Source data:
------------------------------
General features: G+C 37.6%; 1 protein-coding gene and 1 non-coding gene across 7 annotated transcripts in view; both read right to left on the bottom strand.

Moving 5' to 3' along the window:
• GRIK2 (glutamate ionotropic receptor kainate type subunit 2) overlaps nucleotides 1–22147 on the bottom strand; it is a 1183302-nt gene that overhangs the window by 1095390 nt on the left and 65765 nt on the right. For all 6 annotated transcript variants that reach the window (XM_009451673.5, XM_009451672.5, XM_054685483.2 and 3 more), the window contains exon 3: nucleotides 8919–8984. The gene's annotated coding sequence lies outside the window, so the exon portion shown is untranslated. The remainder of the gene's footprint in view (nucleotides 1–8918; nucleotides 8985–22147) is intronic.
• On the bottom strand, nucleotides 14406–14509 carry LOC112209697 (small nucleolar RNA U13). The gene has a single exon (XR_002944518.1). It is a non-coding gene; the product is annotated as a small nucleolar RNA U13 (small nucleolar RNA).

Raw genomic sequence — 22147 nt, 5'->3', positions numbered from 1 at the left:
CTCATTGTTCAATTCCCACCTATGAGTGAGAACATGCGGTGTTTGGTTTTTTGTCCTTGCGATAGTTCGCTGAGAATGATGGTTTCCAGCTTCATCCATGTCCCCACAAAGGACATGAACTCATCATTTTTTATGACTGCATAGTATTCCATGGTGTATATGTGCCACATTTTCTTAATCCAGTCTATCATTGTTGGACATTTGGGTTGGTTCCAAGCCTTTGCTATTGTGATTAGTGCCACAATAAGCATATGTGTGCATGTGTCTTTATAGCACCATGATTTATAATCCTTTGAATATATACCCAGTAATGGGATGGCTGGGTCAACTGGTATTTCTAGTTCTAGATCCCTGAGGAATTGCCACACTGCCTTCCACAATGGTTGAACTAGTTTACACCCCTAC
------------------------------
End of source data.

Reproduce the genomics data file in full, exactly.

General features: G+C 37.6%; 1 protein-coding gene and 1 non-coding gene across 7 annotated transcripts in view; both read right to left on the bottom strand.

Moving 5' to 3' along the window:
• GRIK2 (glutamate ionotropic receptor kainate type subunit 2) overlaps nucleotides 1–22147 on the bottom strand; it is a 1183302-nt gene that overhangs the window by 1095390 nt on the left and 65765 nt on the right. For all 6 annotated transcript variants that reach the window (XM_009451673.5, XM_009451672.5, XM_054685483.2 and 3 more), the window contains exon 3: nucleotides 8919–8984. The gene's annotated coding sequence lies outside the window, so the exon portion shown is untranslated. The remainder of the gene's footprint in view (nucleotides 1–8918; nucleotides 8985–22147) is intronic.
• On the bottom strand, nucleotides 14406–14509 carry LOC112209697 (small nucleolar RNA U13). The gene has a single exon (XR_002944518.1). It is a non-coding gene; the product is annotated as a small nucleolar RNA U13 (small nucleolar RNA).

Raw genomic sequence — 22147 nt, 5'->3', positions numbered from 1 at the left:
CTCATTGTTCAATTCCCACCTATGAGTGAGAACATGCGGTGTTTGGTTTTTTGTCCTTGCGATAGTTCGCTGAGAATGATGGTTTCCAGCTTCATCCATGTCCCCACAAAGGACATGAACTCATCATTTTTTATGACTGCATAGTATTCCATGGTGTATATGTGCCACATTTTCTTAATCCAGTCTATCATTGTTGGACATTTGGGTTGGTTCCAAGCCTTTGCTATTGTGATTAGTGCCACAATAAGCATATGTGTGCATGTGTCTTTATAGCACCATGATTTATAATCCTTTGAATATATACCCAGTAATGGGATGGCTGGGTCAACTGGTATTTCTAGTTCTAGATCCCTGAGGAATTGCCACACTGCCTTCCACAATGGTTGAACTAGTTTACACCCCTAC